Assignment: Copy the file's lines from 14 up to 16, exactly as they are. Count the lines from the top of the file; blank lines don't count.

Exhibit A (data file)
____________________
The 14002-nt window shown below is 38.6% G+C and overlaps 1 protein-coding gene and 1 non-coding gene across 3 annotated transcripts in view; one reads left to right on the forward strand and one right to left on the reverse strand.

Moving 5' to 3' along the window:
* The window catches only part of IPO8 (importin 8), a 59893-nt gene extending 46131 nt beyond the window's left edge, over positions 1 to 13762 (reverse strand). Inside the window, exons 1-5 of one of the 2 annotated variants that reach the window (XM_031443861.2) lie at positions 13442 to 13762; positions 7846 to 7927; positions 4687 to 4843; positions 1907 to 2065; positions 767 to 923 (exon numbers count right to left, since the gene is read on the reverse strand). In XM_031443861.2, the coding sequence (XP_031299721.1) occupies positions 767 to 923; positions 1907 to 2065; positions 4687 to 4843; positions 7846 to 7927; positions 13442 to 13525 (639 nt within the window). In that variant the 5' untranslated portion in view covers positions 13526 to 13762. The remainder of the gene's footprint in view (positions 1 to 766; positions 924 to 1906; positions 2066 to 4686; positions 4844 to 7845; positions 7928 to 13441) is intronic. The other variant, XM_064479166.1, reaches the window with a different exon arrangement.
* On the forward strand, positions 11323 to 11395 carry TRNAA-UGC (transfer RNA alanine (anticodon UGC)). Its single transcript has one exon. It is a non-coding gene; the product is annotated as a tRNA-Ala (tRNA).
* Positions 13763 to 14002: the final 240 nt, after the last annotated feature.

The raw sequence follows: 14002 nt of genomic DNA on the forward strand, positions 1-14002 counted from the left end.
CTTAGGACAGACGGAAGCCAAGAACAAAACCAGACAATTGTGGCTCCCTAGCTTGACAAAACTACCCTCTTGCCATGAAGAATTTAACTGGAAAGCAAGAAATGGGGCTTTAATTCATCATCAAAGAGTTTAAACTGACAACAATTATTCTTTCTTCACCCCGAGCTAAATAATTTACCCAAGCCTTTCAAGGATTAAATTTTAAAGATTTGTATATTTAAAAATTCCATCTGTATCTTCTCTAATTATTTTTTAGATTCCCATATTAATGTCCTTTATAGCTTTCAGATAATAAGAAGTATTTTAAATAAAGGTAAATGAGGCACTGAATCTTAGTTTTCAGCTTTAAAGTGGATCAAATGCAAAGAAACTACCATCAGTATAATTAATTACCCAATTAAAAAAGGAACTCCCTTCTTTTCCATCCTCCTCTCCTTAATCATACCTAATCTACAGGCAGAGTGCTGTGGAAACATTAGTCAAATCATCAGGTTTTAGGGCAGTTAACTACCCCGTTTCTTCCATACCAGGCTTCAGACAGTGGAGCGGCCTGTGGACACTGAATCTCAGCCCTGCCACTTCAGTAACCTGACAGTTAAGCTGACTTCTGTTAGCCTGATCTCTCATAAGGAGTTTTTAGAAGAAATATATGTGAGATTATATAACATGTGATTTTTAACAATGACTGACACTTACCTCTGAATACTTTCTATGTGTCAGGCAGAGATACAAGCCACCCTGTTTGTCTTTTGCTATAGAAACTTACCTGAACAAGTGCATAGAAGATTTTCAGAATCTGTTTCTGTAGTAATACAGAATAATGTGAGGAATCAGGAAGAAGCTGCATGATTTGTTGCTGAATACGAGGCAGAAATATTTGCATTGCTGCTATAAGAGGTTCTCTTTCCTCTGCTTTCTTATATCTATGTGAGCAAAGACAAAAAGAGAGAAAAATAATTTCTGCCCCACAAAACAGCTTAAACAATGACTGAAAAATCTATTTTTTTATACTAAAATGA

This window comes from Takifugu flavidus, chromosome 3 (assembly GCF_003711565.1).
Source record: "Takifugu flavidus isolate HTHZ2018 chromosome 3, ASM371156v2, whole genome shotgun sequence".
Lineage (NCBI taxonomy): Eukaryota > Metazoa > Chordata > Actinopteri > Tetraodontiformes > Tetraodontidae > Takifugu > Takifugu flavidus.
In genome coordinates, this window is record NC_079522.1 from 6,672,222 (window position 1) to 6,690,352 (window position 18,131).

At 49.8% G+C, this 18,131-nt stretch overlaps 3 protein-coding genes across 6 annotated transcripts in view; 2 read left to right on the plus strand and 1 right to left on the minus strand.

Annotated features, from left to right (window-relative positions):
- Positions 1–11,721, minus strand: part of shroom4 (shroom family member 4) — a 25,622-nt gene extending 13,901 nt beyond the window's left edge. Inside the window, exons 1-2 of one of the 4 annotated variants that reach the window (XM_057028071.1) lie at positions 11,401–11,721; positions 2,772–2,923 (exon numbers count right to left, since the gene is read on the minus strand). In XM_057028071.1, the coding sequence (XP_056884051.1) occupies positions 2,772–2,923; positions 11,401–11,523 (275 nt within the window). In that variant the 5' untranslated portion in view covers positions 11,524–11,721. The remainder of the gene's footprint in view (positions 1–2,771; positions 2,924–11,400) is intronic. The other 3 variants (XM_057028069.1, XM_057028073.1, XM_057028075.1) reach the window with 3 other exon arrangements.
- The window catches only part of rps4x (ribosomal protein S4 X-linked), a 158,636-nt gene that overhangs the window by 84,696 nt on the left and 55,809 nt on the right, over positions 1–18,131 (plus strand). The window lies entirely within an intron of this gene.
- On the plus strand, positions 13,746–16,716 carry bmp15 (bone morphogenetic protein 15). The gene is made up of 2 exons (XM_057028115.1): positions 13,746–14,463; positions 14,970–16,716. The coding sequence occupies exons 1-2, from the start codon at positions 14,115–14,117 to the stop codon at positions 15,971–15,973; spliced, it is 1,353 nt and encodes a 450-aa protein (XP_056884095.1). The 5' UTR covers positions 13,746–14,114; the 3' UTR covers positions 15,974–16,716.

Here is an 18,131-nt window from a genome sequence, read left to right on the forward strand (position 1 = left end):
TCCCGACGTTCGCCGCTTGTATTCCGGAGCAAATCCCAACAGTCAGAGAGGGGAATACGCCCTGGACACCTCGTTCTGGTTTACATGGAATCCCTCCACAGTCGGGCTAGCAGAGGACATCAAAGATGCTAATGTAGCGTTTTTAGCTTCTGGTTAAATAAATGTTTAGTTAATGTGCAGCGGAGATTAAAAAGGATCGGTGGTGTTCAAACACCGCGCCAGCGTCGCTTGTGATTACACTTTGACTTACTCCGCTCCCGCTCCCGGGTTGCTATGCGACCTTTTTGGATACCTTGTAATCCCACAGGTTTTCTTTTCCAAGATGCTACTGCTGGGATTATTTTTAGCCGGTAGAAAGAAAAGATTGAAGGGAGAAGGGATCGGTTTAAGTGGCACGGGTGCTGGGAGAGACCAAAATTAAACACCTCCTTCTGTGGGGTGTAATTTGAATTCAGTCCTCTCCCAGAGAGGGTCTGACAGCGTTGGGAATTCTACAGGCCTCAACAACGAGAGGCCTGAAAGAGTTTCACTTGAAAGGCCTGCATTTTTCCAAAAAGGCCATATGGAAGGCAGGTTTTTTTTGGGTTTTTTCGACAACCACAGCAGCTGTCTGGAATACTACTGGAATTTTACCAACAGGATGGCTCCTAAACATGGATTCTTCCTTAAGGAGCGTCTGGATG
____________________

- Positions 1–11,721, minus strand: part of shroom4 (shroom family member 4) — a 25,622-nt gene extending 13,901 nt beyond the window's left edge. Inside the window, exons 1-2 of one of the 4 annotated variants that reach the window (XM_057028071.1) lie at positions 11,401–11,721; positions 2,772–2,923 (exon numbers count right to left, since the gene is read on the minus strand). In XM_057028071.1, the coding sequence (XP_056884051.1) occupies positions 2,772–2,923; positions 11,401–11,523 (275 nt within the window). In that variant the 5' untranslated portion in view covers positions 11,524–11,721. The remainder of the gene's footprint in view (positions 1–2,771; positions 2,924–11,400) is intronic. The other 3 variants (XM_057028069.1, XM_057028073.1, XM_057028075.1) reach the window with 3 other exon arrangements.
- The window catches only part of rps4x (ribosomal protein S4 X-linked), a 158,636-nt gene that overhangs the window by 84,696 nt on the left and 55,809 nt on the right, over positions 1–18,131 (plus strand). The window lies entirely within an intron of this gene.
- On the plus strand, positions 13,746–16,716 carry bmp15 (bone morphogenetic protein 15). The gene is made up of 2 exons (XM_057028115.1): positions 13,746–14,463; positions 14,970–16,716. The coding sequence occupies exons 1-2, from the start codon at positions 14,115–14,117 to the stop codon at positions 15,971–15,973; spliced, it is 1,353 nt and encodes a 450-aa protein (XP_056884095.1). The 5' UTR covers positions 13,746–14,114; the 3' UTR covers positions 15,974–16,716.